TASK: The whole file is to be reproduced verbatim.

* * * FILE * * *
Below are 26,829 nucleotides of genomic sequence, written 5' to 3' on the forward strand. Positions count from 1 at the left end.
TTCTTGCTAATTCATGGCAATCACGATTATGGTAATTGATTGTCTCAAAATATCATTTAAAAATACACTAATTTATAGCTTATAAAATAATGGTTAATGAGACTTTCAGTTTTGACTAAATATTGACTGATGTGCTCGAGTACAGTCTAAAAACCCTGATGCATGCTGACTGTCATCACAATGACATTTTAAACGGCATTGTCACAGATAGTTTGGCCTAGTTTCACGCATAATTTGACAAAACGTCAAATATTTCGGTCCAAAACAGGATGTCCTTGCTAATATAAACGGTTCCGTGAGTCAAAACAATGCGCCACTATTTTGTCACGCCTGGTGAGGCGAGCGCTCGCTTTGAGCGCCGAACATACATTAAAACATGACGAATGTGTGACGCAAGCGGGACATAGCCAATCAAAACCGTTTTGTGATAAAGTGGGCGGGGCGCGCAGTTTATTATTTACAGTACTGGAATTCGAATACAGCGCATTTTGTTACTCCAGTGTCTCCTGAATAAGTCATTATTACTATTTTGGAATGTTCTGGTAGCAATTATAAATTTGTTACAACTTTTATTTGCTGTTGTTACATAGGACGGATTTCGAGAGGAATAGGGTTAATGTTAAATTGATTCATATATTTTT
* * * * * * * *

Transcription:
Below are 26,829 nucleotides of genomic sequence, written 5' to 3' on the forward strand. Positions count from 1 at the left end.
TTCTTGCTAATTCATGGCAATCACGATTATGGTAATTGATTGTCTCAAAATATCATTTAAAAATACACTAATTTATAGCTTATAAAATAATGGTTAATGAGACTTTCAGTTTTGACTAAATATTGACTGATGTGCTCGAGTACAGTCTAAAAACCCTGATGCATGCTGACTGTCATCACAATGACATTTTAAACGGCATTGTCACAGATAGTTTGGCCTAGTTTCACGCATAATTTGACAAAACGTCAAATATTTCGGTCCAAAACAGGATGTCCTTGCTAATATAAACGGTTCCGTGAGTCAAAACAATGCGCCACTATTTTGTCACGCCTGGTGAGGCGAGCGCTCGCTTTGAGCGCCGAACATACATTAAAACATGACGAATGTGTGACGCAAGCGGGACATAGCCAATCAAAACCGTTTTGTGATAAAGTGGGCGGGGCGCGCAGTTTATTATTTACAGTACTGGAATTCGAATACAGCGCATTTTGTTACTCCAGTGTCTCCTGAATAAGTCATTATTACTATTTTGGAATGTTCTGGTAGCAATTATAAATTTGTTACAACTTTTATTTGCTGTTGTTACATAGGACGGATTTCGAGAGGAATAGGGTTAATGTTAAATTGATTCATATATTTTT